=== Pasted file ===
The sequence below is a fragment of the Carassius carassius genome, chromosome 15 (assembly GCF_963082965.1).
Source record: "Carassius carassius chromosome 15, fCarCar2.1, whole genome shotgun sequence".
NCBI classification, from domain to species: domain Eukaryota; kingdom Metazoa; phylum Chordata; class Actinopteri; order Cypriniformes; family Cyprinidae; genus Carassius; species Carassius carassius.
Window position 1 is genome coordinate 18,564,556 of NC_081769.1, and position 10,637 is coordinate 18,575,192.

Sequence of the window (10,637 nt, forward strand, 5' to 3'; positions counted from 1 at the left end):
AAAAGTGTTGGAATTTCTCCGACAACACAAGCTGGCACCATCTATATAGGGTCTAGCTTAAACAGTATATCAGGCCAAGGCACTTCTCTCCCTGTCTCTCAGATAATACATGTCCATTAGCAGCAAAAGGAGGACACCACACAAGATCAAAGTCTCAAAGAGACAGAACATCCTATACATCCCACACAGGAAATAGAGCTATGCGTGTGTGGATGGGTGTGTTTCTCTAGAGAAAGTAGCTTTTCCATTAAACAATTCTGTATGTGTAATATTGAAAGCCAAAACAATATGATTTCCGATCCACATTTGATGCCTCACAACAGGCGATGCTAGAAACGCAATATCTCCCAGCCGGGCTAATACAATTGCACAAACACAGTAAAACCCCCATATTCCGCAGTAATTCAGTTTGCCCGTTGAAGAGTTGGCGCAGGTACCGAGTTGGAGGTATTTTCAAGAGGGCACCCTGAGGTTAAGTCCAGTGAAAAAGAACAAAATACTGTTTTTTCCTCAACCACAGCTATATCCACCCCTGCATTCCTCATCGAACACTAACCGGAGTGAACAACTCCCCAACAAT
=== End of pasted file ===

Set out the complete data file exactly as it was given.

The sequence below is a fragment of the Carassius carassius genome, chromosome 15 (assembly GCF_963082965.1).
Source record: "Carassius carassius chromosome 15, fCarCar2.1, whole genome shotgun sequence".
NCBI classification, from domain to species: domain Eukaryota; kingdom Metazoa; phylum Chordata; class Actinopteri; order Cypriniformes; family Cyprinidae; genus Carassius; species Carassius carassius.
Window position 1 is genome coordinate 18,564,556 of NC_081769.1, and position 10,637 is coordinate 18,575,192.

Sequence of the window (10,637 nt, forward strand, 5' to 3'; positions counted from 1 at the left end):
AAAAGTGTTGGAATTTCTCCGACAACACAAGCTGGCACCATCTATATAGGGTCTAGCTTAAACAGTATATCAGGCCAAGGCACTTCTCTCCCTGTCTCTCAGATAATACATGTCCATTAGCAGCAAAAGGAGGACACCACACAAGATCAAAGTCTCAAAGAGACAGAACATCCTATACATCCCACACAGGAAATAGAGCTATGCGTGTGTGGATGGGTGTGTTTCTCTAGAGAAAGTAGCTTTTCCATTAAACAATTCTGTATGTGTAATATTGAAAGCCAAAACAATATGATTTCCGATCCACATTTGATGCCTCACAACAGGCGATGCTAGAAACGCAATATCTCCCAGCCGGGCTAATACAATTGCACAAACACAGTAAAACCCCCATATTCCGCAGTAATTCAGTTTGCCCGTTGAAGAGTTGGCGCAGGTACCGAGTTGGAGGTATTTTCAAGAGGGCACCCTGAGGTTAAGTCCAGTGAAAAAGAACAAAATACTGTTTTTTCCTCAACCACAGCTATATCCACCCCTGCATTCCTCATCGAACACTAACCGGAGTGAACAACTCCCCAACAAT